New Dress Finished

18-year-old Helena Muffly wrote exactly 100 years ago today: 

Wednesday, May 28, 1913:  My dress is finished and ready to wear whenever that time comes.

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Source: Ladies Home Journal (July, 1912)

Her middle-aged granddaughter’s comments 100 years later:

Based on how quickly Grandma’s mother made the dress, she must have been an accomplished seamstress. On May 24, Grandma wrote:

Ma started to make my dress I got for a graduation present. I want it finished by May 30th.

Grandma’s mother made the dress in only 5 days! . . . and she beat the deadline her daughter imposed by 2 days!

Have Grandma’s plans changed?  On the 24th she seemed certain that she needed the dress by the 30th—now the dress is “ready to wear whenever that time comes.”

Can You Call the Cloth Used to Make a Dress, a “Dress”?

18-year-old Helena Muffly wrote exactly 100 years ago today: 

Saturday, May 24, 1913:  Ma started to make my dress I got for a graduation present. I want it finished by May 30th.

Source: Ladies Home Journal (July, 1912)

Source: Ladies Home Journal (July, 1912)

Her middle-aged granddaughter’s comments 100 years later:

Sometimes Grandma worded things differently than I would.

If I had written the first sentence I would have said something like, “Ma started to make the cloth that I got for a graduation gift into a dress.” Instead it seems almost like Grandma was referring to both the cloth used to make the outfit and the finished product as a dress.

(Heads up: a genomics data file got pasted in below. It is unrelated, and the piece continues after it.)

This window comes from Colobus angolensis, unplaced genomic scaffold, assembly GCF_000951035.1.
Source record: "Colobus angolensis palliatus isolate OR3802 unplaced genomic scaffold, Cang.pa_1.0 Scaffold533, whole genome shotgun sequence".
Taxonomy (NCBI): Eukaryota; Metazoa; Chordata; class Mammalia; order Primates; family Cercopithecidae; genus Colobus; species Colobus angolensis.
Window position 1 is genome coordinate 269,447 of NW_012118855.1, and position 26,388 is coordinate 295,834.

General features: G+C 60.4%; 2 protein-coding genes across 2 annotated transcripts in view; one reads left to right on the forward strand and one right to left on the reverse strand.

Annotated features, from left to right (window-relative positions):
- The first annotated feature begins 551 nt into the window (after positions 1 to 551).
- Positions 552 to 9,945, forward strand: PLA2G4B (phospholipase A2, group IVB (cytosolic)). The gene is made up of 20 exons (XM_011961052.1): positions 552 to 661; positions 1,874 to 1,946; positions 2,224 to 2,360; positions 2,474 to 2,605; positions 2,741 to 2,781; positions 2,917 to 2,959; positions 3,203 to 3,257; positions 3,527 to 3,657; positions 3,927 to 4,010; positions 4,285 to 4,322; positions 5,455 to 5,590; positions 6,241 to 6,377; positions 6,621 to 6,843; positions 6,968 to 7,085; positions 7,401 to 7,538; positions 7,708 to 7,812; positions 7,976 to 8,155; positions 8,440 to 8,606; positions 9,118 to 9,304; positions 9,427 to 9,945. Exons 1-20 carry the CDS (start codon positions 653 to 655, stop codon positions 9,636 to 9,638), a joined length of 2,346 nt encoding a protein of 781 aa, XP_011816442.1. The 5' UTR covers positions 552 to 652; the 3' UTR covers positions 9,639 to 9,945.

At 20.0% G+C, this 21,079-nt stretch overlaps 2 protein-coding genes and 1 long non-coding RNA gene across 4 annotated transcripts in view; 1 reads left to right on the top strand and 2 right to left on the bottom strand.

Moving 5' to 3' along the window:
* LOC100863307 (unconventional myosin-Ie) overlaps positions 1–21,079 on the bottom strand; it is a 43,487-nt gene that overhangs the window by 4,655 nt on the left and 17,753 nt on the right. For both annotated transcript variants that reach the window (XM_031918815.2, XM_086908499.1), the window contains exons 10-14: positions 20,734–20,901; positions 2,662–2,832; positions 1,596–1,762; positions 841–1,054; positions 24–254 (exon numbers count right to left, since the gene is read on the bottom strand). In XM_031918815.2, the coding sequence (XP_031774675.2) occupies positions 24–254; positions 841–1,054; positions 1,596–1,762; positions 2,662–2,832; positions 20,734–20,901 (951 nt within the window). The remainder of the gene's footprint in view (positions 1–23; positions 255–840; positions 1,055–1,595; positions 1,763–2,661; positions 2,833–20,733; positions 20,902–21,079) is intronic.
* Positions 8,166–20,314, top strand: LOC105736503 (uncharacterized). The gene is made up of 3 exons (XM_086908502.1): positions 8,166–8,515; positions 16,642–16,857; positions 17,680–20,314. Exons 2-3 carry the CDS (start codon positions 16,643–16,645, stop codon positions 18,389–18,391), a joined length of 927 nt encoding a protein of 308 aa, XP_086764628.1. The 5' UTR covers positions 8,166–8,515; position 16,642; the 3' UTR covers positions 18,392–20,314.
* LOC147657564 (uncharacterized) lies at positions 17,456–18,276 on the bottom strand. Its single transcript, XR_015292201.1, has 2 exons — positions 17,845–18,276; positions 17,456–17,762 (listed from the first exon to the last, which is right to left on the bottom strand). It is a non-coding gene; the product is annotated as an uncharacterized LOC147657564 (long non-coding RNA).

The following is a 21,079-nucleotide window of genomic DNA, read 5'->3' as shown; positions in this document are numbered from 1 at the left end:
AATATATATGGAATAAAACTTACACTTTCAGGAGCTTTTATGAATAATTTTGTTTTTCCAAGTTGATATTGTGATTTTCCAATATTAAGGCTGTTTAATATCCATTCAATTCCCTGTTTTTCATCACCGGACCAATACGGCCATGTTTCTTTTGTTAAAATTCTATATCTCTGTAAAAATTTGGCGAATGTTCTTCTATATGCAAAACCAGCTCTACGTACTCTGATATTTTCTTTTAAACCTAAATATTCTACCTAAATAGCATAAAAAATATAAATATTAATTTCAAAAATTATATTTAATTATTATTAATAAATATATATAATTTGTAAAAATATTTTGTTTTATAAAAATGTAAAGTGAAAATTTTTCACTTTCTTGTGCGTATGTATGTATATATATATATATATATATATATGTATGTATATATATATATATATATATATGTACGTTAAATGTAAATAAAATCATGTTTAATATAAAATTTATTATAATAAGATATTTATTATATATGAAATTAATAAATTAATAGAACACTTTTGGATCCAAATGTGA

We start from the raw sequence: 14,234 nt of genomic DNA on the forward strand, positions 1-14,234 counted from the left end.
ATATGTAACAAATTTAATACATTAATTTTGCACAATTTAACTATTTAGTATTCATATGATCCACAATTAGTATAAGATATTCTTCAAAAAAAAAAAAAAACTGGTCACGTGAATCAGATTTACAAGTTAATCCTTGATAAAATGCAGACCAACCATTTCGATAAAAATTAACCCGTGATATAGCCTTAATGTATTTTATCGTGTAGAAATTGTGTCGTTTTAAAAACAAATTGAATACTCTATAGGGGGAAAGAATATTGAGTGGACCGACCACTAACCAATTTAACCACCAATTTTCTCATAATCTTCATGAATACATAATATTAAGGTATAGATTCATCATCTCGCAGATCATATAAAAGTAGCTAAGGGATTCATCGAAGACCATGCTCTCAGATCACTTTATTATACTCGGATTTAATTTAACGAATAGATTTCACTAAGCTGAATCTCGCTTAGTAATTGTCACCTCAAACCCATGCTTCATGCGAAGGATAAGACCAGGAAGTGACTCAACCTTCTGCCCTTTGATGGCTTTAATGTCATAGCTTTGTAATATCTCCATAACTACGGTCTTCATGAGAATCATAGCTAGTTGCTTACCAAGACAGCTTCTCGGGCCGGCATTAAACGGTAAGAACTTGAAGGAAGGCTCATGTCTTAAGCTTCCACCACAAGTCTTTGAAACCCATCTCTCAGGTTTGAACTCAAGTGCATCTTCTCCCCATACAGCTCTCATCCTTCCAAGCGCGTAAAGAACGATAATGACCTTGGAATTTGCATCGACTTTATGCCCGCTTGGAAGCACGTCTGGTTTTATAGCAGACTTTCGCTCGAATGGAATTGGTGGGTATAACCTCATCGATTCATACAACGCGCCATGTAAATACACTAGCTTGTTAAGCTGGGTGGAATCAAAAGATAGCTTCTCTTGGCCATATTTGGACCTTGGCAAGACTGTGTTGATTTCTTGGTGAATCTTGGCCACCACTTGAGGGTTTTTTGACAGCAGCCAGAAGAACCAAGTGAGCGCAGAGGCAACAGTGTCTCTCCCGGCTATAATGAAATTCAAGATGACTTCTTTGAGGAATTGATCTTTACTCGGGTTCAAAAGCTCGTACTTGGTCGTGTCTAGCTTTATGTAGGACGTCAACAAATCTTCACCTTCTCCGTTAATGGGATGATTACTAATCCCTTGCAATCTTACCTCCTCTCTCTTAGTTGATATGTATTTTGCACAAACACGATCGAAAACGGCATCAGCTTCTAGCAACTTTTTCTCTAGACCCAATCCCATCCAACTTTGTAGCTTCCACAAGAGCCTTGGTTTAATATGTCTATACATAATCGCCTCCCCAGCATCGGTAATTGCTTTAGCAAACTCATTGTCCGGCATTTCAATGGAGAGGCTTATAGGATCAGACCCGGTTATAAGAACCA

“Dress” can be used both as a noun and a verb–and has multiple meanings; but I think that the noun “dress”  had a broader meaning in 1913 than it does now.

This is the second time in the diary that Grandma referred to the materials used to make a dress as a “dress”. On March 29, 1913 she wrote:

Ma and I went to Milton this morning. The chief object of which was the buying of me a graduation dress. It is a plain white batiste to be trimmed with lace insertion and edging.

Then on March 31 Grandma wrote:

Took my dress up to get it made this morning.

Looked Pretty Seedy

18-year-old Helena Muffly wrote exactly 100 years ago today: 

Friday, April 25, 1913:  Had company a little while this afternoon. I am sure I looked pretty seedy.

Source: Kimball’s Dairy Farmer Magazine (November, 1913)

Her middle-aged granddaughter’s comments 100 years later:

Hmmm. . . Was Grandma wearing ragged, patched clothes? Was her hair a mess? Did she look any different from how she looked on other days? Why was she so self-conscience about her looks?

1913 Graduation Dresses

17-year-old Helena Muffly wrote exactly 100 years ago today: 

Monday, March 31, 1913: We had quite a time tonight as to having the play next Saturday night. Thought maybe it would end there and there would be no play at all. At last we came to a decision and the affair comes off on the fifth.

Took my dress up to get it made this morning.

1913 Graduation Dresses

Source: Ladies Home Journal (April, 1913)

Her middle-aged granddaughter’s comments 100 years later:

A hundred years ago many girls apparently made (or had someone make for  them) their graduation dresses. The April 1913 issue of Ladies Home Journal had a feature article called “How Can I Make My Graduation Dress This Year?”

Two day’s previously Grandma wrote that she  got a graduation dress:

Ma and I went to Milton this morning. The chief object of which was the buying of me a graduation dress. It is a plain white batiste to be trimmed with lace insertion and edging